Tarik Yousef, a senior fellow in the Global Economy and Development programme and the director of the Brooking Doha Center, fears that there is a growing risk of GCC becoming another failed regional integration project in the Arab world.

The blockade has created a vacuum that has led to insecurity, disorder and instability with no framework inside the region that local actors can use to defuse problems or promote cooperation.
- Rory Miller, professor of government at Georgetown University in Qatar

"In the past few decades, we have witnessed several cooperation initiatives that did not survive major internal political rifts or external geopolitical shifts and became overtime zombie organisations that exist only in name," he told The New Arab. For a long time, the GCC proved to be the exception to that pattern in the Arab world but the bloc is increasingly facing the same outcome.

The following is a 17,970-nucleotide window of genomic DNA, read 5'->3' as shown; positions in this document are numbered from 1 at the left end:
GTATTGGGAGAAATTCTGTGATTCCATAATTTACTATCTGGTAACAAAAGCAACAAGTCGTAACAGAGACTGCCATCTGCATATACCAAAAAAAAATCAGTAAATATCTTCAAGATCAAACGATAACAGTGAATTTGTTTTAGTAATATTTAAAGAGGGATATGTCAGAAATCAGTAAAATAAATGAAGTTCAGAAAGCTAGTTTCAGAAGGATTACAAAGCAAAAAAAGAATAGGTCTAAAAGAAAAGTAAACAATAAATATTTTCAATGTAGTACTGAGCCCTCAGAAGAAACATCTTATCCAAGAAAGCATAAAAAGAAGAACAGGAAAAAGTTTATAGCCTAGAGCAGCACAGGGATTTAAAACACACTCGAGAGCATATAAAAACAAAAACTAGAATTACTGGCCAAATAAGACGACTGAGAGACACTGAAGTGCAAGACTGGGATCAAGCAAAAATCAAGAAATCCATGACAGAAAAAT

However, at a regional level, GCC committees have continued to function and meet regularly. While in most cases these meetings avoid addressing any political issues, the representatives from all GCC members are involved.

Yousef said that continued functioning of the GCC at ministerial and committee levels is essential for sustaining the public perception of the bloc's relevance and providing momentum for the organisation.

Kristian Coates Ulrichsen, a fellow at Rice University's Baker Institute for Public Policy and an advisor at Gulf State Analytics, notices that there have been many pragmatic workarounds. He said these have been aimed at ensuring there remains at least a minimum of cooperation on issues of mutual interests, while keeping "alive the possibility that the organisation could one day begin to recohere if political conditions ever permit".